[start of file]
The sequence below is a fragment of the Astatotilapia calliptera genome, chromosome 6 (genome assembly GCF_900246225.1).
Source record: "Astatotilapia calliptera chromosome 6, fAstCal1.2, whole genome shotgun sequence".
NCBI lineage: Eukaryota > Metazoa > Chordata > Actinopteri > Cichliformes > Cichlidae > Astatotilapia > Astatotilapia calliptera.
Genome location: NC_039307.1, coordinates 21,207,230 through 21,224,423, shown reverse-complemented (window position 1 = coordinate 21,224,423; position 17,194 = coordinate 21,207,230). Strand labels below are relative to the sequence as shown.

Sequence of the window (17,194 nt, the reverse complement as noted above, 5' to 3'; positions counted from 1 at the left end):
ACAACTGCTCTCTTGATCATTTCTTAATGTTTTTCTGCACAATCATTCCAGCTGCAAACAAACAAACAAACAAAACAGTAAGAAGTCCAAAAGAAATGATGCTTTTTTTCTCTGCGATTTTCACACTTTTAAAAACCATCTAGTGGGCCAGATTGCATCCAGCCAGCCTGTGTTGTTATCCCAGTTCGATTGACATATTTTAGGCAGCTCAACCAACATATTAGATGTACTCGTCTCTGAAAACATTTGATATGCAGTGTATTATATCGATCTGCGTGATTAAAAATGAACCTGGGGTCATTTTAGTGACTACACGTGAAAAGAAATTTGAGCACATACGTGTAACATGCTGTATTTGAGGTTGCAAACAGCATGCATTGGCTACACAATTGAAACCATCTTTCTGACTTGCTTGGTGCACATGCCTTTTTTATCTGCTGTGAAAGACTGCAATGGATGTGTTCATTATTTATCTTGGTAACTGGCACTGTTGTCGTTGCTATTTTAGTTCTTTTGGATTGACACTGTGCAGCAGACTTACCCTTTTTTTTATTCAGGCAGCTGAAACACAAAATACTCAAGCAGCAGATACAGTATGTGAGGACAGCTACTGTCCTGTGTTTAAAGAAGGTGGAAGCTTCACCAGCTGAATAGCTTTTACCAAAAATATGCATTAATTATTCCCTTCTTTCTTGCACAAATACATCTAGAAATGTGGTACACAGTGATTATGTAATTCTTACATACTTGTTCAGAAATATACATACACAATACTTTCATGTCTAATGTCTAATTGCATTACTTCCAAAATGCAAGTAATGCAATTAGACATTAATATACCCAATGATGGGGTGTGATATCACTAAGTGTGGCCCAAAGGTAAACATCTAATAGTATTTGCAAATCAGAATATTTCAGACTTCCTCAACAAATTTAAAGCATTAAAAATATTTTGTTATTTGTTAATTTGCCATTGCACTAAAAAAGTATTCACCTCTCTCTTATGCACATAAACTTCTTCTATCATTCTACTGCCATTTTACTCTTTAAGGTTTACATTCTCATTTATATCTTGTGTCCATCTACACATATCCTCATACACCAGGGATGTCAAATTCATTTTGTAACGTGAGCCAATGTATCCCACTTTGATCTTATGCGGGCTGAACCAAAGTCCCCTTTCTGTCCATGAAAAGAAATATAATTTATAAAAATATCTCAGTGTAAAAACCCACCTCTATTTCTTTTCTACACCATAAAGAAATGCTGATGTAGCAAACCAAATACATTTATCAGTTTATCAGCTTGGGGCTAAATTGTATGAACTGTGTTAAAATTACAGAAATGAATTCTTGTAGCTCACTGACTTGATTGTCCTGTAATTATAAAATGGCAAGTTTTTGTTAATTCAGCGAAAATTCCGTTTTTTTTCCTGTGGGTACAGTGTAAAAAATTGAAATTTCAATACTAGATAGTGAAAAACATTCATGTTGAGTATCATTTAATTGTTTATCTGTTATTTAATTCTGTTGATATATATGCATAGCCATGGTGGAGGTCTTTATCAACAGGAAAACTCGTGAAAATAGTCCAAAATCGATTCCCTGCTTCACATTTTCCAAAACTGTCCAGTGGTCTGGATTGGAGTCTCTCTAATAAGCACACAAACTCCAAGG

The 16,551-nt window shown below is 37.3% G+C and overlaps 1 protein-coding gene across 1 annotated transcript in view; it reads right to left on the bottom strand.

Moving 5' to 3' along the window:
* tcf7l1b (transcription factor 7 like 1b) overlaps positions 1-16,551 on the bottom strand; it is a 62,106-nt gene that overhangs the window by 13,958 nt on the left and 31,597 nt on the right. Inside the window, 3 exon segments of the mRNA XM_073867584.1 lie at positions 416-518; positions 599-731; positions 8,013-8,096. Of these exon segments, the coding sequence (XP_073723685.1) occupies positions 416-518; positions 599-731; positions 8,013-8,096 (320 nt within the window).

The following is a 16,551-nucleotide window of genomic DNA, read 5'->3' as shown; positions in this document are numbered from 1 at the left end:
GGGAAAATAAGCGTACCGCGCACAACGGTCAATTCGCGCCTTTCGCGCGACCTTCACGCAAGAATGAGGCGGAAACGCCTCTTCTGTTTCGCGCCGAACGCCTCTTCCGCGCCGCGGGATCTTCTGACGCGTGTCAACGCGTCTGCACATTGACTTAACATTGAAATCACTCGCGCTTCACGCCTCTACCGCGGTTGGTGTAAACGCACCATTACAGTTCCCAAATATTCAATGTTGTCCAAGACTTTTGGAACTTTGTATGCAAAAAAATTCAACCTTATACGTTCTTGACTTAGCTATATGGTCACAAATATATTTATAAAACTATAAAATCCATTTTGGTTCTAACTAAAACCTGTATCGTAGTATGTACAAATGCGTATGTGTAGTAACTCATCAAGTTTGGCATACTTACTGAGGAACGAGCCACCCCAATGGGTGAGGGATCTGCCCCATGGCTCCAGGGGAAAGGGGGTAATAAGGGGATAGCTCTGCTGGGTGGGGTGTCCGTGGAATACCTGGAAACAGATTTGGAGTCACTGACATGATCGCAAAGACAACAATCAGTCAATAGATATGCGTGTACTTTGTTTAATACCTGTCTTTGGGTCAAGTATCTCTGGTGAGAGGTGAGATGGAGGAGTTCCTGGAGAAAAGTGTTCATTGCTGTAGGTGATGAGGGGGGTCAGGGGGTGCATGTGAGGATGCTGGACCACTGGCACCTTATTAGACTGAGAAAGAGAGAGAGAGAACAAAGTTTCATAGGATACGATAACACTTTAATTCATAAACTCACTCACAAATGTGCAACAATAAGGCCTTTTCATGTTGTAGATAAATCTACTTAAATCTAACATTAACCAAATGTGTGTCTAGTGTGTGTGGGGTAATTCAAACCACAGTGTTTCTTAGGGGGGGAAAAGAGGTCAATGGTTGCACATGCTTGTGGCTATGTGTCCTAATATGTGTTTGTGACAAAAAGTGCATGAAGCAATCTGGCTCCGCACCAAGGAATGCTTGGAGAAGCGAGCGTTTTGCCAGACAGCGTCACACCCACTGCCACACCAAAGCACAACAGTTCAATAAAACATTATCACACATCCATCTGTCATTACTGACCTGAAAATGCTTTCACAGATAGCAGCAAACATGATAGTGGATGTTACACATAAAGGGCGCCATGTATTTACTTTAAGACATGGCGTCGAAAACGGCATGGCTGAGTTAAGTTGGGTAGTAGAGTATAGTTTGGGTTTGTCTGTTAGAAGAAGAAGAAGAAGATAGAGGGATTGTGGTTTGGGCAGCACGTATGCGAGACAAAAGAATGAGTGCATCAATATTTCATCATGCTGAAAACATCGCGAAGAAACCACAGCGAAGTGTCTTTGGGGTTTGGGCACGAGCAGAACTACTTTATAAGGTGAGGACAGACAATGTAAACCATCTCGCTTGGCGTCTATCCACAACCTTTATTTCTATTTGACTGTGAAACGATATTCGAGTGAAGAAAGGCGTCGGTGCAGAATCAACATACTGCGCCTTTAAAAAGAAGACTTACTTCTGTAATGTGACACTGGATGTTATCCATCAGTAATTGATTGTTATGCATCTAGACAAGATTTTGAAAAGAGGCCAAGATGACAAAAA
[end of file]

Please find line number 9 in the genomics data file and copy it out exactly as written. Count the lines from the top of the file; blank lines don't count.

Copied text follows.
* tcf7l1b (transcription factor 7 like 1b) overlaps positions 1-16,551 on the bottom strand; it is a 62,106-nt gene that overhangs the window by 13,958 nt on the left and 31,597 nt on the right. Inside the window, 3 exon segments of the mRNA XM_073867584.1 lie at positions 416-518; positions 599-731; positions 8,013-8,096. Of these exon segments, the coding sequence (XP_073723685.1) occupies positions 416-518; positions 599-731; positions 8,013-8,096 (320 nt within the window).